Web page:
Dubbed the ‘Oscars’ of medicine, the annual awards showcase the best of British healthcare. The prestigious award, sponsored by GSK, is given to a doctor or medical researcher who has made an outstanding contribution to improving health or healthcare.
Professor Altman is an advocate for transparency in scientific research and has worked tirelessly over the last 20 years to develop essential tools for better design, analysis, clarity, and reporting of clinical and epidemiological research. Promoting the transparent and high quality reporting of evidence, Professor Altman has ultimately improved the care of patients.
The EQUATOR Network, of which he is co-founder, now provides essential resources for writing and publishing health research. huge online resource for every kind of study.
In addition, Professor Altman has encouraged, steered, and secured support for numerous international initiatives to improve reporting of health research. Through advocacy, education, and research, he has made a uniquely constructive contribution to improving the evidence base for clinical medicine and public health.
He was praised for his ability to inspire others, and his instrumental work challenging doctors, investigators, funders, journals, and institutions to do a better job with designing and communicating medical research.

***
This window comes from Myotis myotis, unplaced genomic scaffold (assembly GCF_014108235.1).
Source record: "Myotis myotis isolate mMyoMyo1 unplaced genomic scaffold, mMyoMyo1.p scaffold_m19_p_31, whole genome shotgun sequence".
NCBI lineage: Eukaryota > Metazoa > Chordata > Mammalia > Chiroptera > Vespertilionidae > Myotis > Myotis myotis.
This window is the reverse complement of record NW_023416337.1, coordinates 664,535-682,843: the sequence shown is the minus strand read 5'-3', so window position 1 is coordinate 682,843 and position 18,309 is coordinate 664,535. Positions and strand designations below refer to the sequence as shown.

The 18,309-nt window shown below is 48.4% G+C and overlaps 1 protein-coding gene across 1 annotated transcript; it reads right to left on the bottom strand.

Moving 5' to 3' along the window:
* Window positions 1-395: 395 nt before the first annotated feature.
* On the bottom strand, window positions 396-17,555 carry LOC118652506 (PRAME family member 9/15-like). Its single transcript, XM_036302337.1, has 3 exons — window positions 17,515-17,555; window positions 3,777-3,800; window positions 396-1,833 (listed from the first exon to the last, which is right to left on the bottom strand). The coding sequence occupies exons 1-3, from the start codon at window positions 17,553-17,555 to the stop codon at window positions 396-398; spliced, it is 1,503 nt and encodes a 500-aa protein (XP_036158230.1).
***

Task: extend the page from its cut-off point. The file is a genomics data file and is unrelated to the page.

His best-selling book, Practical Statistics for Medical Research, published in 1991, sold 50,000 copies in hardback and still sells today. “Almost every physician has seen or read his famous red book,” said friend and colleague, Professor Karl Moons, earlier this year.
Speaking of the award, Professor Altman says he was lucky to find what he really wanted to do – “I can look back and see the path I took but it was not visible ahead of me” – and is especially delighted to get this award in the field of medicine, not statistics, because the battle’s not yet won. But, thanks to him, it is well and truly joined.
Fiona Godlee, Editor-in-chief of the The BMJ, said Professor Altman “has done more than anyone else to encourage researchers to fully report what they actually did, warts and all, rather than letting the best be the enemy of the good or, worse, pretending that research is perfect.”
Professor Moons said in tribute that Altman had been “the convenor of almost every important guideline for transparent reporting in medical research.”
Photo copyright: Philippa Gedge Photography